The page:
As I gear up for summer program, I will be taking a little time to reflect on my past year. My bosses at work have kept me on as a teacher, although I smell the terrifying and exciting smell of change in the air.
On May 22nd, my students (and I) participated in the 2011 Art Car Parade. You can catch some parade pictures here and the winner’s list here. I blogged about the build process here. The cost of this project: $30. Re-used lumber, re-used paint. I even got to reuse the sheet metal screws from my last Art Car project. I only spent my budget on screws and liquid nails (great stuff).
A project like this, building a mocked-up moving land shark, is a lot of fun. I get to teach some basic power tool skills, my students have to work as a team and learn some important life lessons: patience, dedication and the realization that sometimes, things are worth doing because they are simply worth doing well. How does this translate into academics?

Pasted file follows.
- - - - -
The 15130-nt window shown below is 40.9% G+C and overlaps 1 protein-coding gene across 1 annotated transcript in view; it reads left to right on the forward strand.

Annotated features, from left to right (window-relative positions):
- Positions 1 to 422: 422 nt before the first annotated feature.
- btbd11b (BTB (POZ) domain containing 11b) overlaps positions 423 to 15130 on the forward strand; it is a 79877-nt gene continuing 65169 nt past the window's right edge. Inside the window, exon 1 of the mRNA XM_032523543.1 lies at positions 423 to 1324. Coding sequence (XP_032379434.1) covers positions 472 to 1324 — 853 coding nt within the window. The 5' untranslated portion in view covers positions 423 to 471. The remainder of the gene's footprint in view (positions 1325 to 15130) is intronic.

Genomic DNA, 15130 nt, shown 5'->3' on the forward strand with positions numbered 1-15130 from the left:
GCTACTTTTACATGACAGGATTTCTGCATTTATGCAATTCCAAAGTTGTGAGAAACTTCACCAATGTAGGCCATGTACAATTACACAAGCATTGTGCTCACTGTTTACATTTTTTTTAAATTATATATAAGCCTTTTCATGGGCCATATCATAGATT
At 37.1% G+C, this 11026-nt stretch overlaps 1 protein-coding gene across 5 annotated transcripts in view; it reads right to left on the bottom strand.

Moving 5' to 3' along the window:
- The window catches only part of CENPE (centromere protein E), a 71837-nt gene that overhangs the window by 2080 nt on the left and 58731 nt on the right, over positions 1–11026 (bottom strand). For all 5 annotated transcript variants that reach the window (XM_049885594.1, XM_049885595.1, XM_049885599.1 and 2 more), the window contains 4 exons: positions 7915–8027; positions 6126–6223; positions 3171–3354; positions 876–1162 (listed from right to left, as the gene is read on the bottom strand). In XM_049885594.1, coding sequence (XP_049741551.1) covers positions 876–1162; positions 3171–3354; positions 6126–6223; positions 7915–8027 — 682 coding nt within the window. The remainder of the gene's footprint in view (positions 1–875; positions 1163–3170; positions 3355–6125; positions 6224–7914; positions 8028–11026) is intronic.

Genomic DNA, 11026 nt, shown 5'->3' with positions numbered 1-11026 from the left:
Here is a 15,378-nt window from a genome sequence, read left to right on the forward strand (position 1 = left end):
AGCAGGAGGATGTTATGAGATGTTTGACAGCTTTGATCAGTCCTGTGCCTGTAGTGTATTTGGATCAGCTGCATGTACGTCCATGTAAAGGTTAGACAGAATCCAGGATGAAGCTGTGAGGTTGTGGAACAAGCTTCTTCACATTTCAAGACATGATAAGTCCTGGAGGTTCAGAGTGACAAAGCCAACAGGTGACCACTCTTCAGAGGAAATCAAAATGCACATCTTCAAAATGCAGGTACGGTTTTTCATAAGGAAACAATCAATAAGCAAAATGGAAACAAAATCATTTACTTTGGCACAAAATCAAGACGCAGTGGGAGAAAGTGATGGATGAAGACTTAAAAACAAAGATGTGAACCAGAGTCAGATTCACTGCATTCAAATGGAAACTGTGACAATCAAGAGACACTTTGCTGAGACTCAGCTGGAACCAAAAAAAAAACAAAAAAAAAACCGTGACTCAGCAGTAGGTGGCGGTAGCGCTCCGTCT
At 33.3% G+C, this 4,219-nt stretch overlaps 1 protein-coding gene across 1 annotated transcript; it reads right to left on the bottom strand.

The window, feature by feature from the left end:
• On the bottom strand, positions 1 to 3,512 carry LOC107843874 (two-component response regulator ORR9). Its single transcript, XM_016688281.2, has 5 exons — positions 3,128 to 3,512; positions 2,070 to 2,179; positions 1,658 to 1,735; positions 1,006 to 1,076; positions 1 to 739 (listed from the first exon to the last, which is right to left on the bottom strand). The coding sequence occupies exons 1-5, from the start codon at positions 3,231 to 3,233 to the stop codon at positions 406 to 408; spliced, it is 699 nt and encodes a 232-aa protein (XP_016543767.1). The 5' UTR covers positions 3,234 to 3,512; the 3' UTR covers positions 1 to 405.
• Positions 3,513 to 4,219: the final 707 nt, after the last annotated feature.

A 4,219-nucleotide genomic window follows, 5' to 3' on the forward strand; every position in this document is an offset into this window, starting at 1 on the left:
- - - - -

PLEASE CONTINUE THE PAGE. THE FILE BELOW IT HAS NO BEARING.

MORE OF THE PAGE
Well, I’m not always sure. My students drafted designs, researched mechanical difficulties in Ford trucks, measured and cut numerous parts. Will this show up on a bubbled-in test? No. According to Texas’s education standards, I may not have taught them anything that can be measured – and therefore, I didn’t teach them a thing. If I could post a picture of my students gathered around their Art Car and you could see the look on their faces, I think I could change some hearts and minds. I think I taught them pride in themselves.
Scratch that. I didn’t teach them pride. I found a way to allow my students to build pride in themselves. With their hands, with their minds and with their hearts. And most importantly, with a smile on their faces. And I wouldn’t ever want to quantify pride with a test.
Make it safe & keep the rubber side down.